getSymbols is unnecessary work, which can slow down your app and consume server bandwidth.
You can limit what gets re-run during a reaction with reactive expressions.
A reactive expression is an R expression that uses widget input and returns a value. The reactive expression will update this value whenever the original widget changes.
To create a reactive expression use the
reactive function, which takes an R expression surrounded by braces (just like the
For example, here’s a reactive expression that uses the widgets of stockVis to fetch data from Google.
When you run the expression, it will run
getSymbols and return the results, a data frame of price data. You can use the expression to access price data in
renderPlot by calling
Reactive expressions are a bit smarter than regular R functions. They cache their values and know when their values have become outdated. What does this mean? The first time that you run a reactive expression, the expression will save its result in your computer’s memory. The next time you call the reactive expression, it can return this saved result without doing any computation (which will make your app faster).
The reactive expression will only return the saved result if it knows that the result is up-to-date. If the reactive expression has learned that the result is obsolete (because a widget has changed), the expression will recalculate the result. It then returns the new result and saves a new copy. The reactive expression will use this new copy until it too becomes out of date.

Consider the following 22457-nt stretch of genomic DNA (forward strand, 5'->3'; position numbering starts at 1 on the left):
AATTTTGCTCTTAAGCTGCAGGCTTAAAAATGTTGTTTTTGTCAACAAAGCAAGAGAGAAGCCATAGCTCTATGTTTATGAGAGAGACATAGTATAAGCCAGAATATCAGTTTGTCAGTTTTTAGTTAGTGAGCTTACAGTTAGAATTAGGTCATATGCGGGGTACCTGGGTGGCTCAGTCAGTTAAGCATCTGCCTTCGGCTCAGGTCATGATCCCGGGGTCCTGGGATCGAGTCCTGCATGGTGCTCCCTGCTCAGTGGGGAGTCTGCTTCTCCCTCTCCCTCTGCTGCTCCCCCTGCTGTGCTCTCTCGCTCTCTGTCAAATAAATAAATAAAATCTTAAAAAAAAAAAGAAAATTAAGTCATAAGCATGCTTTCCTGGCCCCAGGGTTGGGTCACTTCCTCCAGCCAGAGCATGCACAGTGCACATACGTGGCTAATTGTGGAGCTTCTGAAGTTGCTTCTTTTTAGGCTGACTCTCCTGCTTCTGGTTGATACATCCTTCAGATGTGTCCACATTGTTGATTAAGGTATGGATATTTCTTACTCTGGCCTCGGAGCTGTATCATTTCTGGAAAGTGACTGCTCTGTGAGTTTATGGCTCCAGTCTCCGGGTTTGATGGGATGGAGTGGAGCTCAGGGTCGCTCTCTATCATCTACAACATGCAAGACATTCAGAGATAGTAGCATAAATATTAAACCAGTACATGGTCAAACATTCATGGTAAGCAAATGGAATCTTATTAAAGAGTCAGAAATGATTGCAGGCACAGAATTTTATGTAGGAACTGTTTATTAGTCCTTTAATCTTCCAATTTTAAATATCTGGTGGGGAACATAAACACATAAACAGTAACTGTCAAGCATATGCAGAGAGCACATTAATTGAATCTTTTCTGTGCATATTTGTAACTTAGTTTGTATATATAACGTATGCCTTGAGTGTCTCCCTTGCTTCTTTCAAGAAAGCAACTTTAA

Let’s summarize this behavior:
A reactive expression saves its result the first time you run it.
The next time the reactive expression is called, it checks if the saved value has become out of date (i.e., whether the widgets it depends on have changed).
If the value is out of date, the reactive object will recalculate it (and then save the new result).
If the value is up-to-date, the reactive expression will return the saved value without doing any computation.
You can use this behavior to prevent Shiny from re-running code unnecessarily. Consider how a reactive expression will work in the new stockVis app below.
When you click “Plot y axis on the log scale”,
input$log will change and
renderPlot will re-execute. Now
dataInputwill check that the
symbwidgets have not changed
dataInputwill return its saved data set of stock prices without re-fetching data from Google
renderPlotwill re-draw the chart with the correct axis.
What if your user changes the stock symbol in the
This will make the plot drawn by
renderPlot out of date, but
renderPlot no longer calls
input$symb. Will Shiny know that
input$symb has made plot out of date?
Yes, Shiny will know and will redraw the plot. Shiny keeps track of which reactive expressions an
output object depends on, as well as which widget inputs. Shiny will automatically re-build an object if